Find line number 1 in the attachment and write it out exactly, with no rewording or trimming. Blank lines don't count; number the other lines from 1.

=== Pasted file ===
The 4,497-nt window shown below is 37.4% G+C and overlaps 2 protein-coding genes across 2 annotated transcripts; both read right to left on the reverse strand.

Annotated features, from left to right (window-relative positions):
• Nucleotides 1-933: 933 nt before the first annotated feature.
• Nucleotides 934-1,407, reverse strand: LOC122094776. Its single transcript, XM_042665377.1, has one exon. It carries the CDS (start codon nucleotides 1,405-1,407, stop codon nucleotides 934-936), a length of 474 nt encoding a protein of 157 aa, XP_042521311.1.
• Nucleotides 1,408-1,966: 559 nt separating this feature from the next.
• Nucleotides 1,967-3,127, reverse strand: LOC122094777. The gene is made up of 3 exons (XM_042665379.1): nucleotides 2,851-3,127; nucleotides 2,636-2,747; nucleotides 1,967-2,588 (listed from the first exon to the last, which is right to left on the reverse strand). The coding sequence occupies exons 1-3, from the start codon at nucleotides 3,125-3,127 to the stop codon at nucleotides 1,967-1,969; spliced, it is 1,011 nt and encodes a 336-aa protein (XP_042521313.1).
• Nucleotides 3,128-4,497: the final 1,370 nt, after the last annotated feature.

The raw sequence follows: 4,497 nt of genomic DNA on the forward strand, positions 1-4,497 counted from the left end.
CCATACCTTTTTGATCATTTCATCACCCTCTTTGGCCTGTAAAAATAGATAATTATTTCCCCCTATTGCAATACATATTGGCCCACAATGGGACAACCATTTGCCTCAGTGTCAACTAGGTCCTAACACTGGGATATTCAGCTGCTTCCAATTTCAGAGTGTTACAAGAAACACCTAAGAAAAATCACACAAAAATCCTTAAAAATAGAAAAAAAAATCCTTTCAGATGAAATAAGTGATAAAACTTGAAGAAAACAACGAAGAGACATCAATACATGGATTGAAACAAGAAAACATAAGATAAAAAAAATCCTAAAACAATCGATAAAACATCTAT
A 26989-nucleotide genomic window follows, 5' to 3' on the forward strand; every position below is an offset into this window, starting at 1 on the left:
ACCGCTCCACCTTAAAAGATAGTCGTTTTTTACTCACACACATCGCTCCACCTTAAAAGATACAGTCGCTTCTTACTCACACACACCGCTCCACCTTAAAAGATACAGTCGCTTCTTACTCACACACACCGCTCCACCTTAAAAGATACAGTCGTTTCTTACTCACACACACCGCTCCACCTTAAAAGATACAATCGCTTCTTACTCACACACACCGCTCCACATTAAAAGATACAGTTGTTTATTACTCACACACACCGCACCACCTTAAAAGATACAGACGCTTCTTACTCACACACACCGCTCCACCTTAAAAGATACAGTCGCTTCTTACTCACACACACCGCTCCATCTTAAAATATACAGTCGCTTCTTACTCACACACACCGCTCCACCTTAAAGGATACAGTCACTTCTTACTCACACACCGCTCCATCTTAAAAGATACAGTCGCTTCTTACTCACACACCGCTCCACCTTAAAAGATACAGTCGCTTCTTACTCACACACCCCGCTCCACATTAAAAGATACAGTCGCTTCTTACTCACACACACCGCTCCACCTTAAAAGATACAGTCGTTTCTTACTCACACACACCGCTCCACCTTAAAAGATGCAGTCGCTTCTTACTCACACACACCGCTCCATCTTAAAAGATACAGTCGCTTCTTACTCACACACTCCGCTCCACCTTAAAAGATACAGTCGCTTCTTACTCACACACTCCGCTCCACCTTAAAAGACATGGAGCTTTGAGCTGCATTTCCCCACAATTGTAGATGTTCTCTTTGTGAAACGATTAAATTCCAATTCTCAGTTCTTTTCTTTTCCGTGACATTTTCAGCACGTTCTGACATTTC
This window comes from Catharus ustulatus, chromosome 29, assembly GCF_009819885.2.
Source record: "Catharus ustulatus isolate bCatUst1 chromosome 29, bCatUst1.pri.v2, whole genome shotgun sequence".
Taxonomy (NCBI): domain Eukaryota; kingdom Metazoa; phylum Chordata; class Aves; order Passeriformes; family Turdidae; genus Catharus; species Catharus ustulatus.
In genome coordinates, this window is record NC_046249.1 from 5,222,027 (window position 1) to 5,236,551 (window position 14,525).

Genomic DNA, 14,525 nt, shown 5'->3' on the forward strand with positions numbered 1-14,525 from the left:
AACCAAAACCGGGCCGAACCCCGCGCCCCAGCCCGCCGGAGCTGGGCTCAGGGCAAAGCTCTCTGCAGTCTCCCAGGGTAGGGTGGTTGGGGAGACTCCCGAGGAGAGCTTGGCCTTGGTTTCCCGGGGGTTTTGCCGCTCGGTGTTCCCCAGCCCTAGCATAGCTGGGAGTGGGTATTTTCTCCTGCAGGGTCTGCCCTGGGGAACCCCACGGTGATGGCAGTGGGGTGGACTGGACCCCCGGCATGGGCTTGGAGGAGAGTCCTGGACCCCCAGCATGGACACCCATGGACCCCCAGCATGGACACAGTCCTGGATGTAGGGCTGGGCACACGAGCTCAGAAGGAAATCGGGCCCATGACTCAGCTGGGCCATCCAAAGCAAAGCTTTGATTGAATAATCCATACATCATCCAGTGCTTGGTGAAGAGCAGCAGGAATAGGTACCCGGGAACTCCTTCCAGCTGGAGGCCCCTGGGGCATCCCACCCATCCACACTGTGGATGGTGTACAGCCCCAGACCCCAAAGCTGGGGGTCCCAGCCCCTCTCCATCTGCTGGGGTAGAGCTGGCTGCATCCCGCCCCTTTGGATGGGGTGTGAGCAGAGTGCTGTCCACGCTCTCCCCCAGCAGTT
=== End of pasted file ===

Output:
The 4,497-nt window shown below is 37.4% G+C and overlaps 2 protein-coding genes across 2 annotated transcripts; both read right to left on the reverse strand.